Internauta – Favorite Spanish Words

August 25, 2009 By: erik Category: Internet, Musings, Spanish 562 views

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thumbinternauta: n. a user of the internet.

Just like an astronaut navigates the stars (still only figuratively, unfortunately), an internauta navigates the complex network of tubes connected computers collectively known as The Internet. The threshold to be considered an internauta is more or less being able to send and read email and watch a video on YouTube. I mainly hear the term on the television news when talking about users of a certain website.

The Spanish wikipedia page for internauta vaguely claims that the term originated in France. The English wikipedia page for internaut claims that its use is spreading, but I haven’t ever seen it written or heard it spoken in English. Personally I’m all for its spread.

I’ve always despised the term “web surfer”. The term was borrowed from someone who rapidly changes television channels, and I can only assume that it originated there (or maybe in pre-television radio?), as a clever metaphor for “looking for a good radio wave”.

 
  • http://www.flickr.com/photos/aparejador/3841704406/ Ray Tibbitts

    I really like these posts!
    I love stopping to think about the language I use.
    I doubt channel-surfing originated with such a clever analogy of wading through the channels for the next big radio wave, but after the fact it sure sounds good.

    After a quick search of the etymology of channel surfing I found the following insights:

    http://www.templetons.com/brad/spamterm.html

    ***The new USENET archive at google is a gold-mine for etymology. For example, a bit of research seems to show that the term “net-surfing” originated with Brendan Kehoe, also known as the author of “Zen and the art of the Internet,” an early internet book.

    In this thread from 1991 he uses the term to refer to somebody browsing telnet sites (there was no web at the time). Two messages later, Ron Newman talks about how he likes the term and wants to spread it!

    However, others claim independent coinage, including possibly Mark McCahil the Gopher developer (they used the metaphor a lot) and others back to the 80s who talked about Information Surfing. Paul Saffo used the term “information surfing” in a 1988 magazine column and reports it was commonly used and “definitely already in the zeitgeist” before he wrote it. Even Marshall McLuhan used the metaphor of surfing data like ur-surfer Duke Kahanomoku.

    In addition, the term “channel surfing” shows first use in January 91, and seems to have originated at the same time. Several of the early users of forms of the term claim they did so due to a love of real water surfing, so this appears to be a metaphor of many parents.***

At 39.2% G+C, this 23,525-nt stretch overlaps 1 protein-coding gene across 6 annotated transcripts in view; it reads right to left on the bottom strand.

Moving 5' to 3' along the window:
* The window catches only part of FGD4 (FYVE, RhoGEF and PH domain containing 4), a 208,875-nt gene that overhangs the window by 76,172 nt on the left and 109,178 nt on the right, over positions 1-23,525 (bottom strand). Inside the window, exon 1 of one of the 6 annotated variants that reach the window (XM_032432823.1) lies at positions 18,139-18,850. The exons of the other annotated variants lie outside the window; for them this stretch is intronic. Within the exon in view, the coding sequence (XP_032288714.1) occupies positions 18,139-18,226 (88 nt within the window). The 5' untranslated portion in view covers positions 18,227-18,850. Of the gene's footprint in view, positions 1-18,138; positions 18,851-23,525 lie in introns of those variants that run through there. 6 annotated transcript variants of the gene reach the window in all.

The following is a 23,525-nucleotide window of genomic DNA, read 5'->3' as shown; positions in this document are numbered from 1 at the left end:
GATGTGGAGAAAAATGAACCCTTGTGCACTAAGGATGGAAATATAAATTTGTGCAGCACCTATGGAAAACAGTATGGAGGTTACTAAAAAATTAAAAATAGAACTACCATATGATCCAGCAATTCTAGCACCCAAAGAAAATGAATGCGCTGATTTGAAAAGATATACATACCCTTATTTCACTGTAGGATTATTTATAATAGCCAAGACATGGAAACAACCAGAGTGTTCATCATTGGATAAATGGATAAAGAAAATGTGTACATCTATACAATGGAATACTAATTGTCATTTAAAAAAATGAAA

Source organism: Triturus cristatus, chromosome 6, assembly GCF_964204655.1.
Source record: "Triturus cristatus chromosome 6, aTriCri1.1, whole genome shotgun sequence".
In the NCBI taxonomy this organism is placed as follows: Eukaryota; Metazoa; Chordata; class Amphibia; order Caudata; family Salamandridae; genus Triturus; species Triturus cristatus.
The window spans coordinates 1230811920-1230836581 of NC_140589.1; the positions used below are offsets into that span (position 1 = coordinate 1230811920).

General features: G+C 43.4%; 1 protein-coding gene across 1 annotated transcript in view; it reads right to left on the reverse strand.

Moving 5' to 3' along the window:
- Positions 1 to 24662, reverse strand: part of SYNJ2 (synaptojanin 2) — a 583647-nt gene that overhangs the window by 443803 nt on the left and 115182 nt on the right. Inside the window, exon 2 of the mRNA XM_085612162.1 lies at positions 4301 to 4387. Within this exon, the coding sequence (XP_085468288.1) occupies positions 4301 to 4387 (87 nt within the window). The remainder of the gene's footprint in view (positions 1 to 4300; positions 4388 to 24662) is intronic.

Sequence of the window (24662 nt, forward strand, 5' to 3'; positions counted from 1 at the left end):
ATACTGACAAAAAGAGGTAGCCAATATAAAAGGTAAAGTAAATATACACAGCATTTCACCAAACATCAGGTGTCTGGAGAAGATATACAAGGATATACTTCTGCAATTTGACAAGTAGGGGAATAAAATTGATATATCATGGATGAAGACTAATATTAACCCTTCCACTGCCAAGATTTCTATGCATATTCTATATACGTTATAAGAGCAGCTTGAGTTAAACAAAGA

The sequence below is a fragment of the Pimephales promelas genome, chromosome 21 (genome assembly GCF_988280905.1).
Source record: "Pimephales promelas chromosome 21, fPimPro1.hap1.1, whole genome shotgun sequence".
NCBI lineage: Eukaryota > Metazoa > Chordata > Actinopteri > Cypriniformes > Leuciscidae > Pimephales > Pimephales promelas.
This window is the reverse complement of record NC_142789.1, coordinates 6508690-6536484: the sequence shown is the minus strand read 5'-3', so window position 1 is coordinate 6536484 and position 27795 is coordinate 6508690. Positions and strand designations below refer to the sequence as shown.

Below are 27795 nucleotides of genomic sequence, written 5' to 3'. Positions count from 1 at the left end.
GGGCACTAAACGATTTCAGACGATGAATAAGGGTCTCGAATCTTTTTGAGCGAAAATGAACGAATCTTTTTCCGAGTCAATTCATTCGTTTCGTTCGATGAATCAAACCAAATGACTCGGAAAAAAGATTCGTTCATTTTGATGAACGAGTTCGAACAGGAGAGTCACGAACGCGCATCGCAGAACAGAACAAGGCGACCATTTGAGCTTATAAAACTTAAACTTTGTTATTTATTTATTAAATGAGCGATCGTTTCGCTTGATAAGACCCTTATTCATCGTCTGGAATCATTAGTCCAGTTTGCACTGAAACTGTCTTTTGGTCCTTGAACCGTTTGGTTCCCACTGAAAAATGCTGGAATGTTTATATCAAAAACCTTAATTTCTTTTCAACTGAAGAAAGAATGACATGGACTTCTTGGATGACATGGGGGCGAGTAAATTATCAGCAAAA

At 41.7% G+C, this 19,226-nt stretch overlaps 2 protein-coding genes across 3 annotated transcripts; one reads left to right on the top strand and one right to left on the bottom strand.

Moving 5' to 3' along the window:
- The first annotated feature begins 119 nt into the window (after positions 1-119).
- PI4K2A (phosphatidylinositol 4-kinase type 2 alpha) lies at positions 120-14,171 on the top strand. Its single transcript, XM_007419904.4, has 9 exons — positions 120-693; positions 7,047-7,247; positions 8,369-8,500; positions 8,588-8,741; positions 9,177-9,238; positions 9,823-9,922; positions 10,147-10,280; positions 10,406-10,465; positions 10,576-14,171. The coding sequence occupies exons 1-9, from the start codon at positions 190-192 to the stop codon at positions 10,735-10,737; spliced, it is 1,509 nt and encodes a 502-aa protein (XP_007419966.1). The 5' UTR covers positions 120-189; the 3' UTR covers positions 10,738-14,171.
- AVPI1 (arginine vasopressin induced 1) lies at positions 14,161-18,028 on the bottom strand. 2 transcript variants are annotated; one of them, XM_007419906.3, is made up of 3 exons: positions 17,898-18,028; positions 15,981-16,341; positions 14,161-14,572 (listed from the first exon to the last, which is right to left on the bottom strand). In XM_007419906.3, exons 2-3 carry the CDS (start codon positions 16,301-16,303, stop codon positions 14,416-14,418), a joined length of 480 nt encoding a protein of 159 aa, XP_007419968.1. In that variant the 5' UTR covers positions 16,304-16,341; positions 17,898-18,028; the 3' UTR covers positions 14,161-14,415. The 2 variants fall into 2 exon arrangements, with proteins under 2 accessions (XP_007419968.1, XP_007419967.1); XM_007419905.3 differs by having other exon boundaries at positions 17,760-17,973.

AND…

    http://podictionary.com/?p=2307

    It makes sense that a word describing a watercourse or a passage through which boats might travel could metaphorically be applied to an electronic channel through which TV signals might be delivered. The first inkling for this was in 1848 in a description of telegraph circuits.

    If you were to guess, what date might you place on the a first citation for the following Oxford English Dictionary definition?

    “That through which information, news, trade, or the like passes; a medium of transmission, conveyance, or communication…”

    Does 1537 surprise you?

    I mentioned channel surfing. This got me wondering why it was called channel surfing.

    It seems a no brainer that since the internet became big after the advent of TV remote controls that surfing the web grew out of channel surfing and sure enough the first citation for channel surfing was 1986 while web surfing seems to have been 1992.

    • http://www.erik-rasmussen.com/ Erik R.

      Dammit. I hate it when reality isn’t as clever as hindsight. I love the imagery of the fat guy in a t-shirt and boxer shorts with the remote scanning channels mapping metaphorically to the buff surfer dude in the wet suit scanning the horizon.

      My favorite bit of your research is the “Information Surfing” part. I can see how a “skimming lightly over the surface of the water/information” imagery might apply to both the internet and television.

      That reminds me, did you know that most people misuse the word “peruse”? It means to read in very close detail, but most people use it to mean skimming briefly over the information. The way languages work, if enough people misuse it, the definition changes.

  • List of spanish words

    My fabourite spanish word is “Fiesta” that means “Party”

    You have to pronunciate with a large “a” “fiestaaaaaaa” and smile!!

    Becouse the life is a big fiestaaaaa

  • http://www.flickr.com/photos/aparejador/4448476815/ Ray Tibbitts

    now i’m wondering if ofimática has an english equivalent

    • http://www.erik-rasmussen.com/ Erik R.

      Well, the old “look it up on es.wikipedia.org and press the ‘English’ button” trick says the equivalent is Office Automation. Boring, huh?

      • http://www.flickr.com/photos/aparejador/4448476815/ Ray Tibbitts

        software snoresville

        “Offimatic” at least would kind of sound “Rube Goldberg-esque”

  • http://wordconnections.wordpress.com Steve Schwartzman

    I just wrote about the word internauta in my etymology blog:
    http://wordconnections.wordpress.com/2011/01/22/internauta/

  • http://www.maria-gustafsson.com Maria Gustafsson

    Congratulations to your nice blog! I found it researching the word internauta. I am going to interpret (some call it simultaneous “translation” – but that does not exist) for Ricardo Bada speaking about blogs at the Cervantes Institute in Stockholm. In Swedish we are called “surfers” and I agree, it is not nearly as “sugerente” as internauta.